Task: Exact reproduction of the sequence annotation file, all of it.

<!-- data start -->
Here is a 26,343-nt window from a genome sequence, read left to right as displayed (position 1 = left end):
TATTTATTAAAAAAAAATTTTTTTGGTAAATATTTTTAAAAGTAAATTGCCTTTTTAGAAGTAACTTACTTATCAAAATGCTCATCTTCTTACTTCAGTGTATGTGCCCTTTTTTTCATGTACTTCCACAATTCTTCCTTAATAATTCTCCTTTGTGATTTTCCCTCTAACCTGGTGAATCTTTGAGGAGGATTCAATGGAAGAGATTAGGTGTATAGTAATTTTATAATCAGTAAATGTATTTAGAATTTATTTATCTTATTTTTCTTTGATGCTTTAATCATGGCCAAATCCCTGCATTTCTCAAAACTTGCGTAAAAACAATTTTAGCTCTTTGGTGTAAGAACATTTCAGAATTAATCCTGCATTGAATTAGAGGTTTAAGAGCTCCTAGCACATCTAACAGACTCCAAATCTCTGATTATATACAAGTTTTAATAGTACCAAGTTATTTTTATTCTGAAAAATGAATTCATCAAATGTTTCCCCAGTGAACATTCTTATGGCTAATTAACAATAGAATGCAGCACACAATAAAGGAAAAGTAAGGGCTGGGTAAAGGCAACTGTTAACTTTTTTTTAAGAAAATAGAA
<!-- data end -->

Here is a 26,343-nt window from a genome sequence, read left to right as displayed (position 1 = left end):
TATTTATTAAAAAAAAATTTTTTTGGTAAATATTTTTAAAAGTAAATTGCCTTTTTAGAAGTAACTTACTTATCAAAATGCTCATCTTCTTACTTCAGTGTATGTGCCCTTTTTTTCATGTACTTCCACAATTCTTCCTTAATAATTCTCCTTTGTGATTTTCCCTCTAACCTGGTGAATCTTTGAGGAGGATTCAATGGAAGAGATTAGGTGTATAGTAATTTTATAATCAGTAAATGTATTTAGAATTTATTTATCTTATTTTTCTTTGATGCTTTAATCATGGCCAAATCCCTGCATTTCTCAAAACTTGCGTAAAAACAATTTTAGCTCTTTGGTGTAAGAACATTTCAGAATTAATCCTGCATTGAATTAGAGGTTTAAGAGCTCCTAGCACATCTAACAGACTCCAAATCTCTGATTATATACAAGTTTTAATAGTACCAAGTTATTTTTATTCTGAAAAATGAATTCATCAAATGTTTCCCCAGTGAACATTCTTATGGCTAATTAACAATAGAATGCAGCACACAATAAAGGAAAAGTAAGGGCTGGGTAAAGGCAACTGTTAACTTTTTTTTAAGAAAATAGAA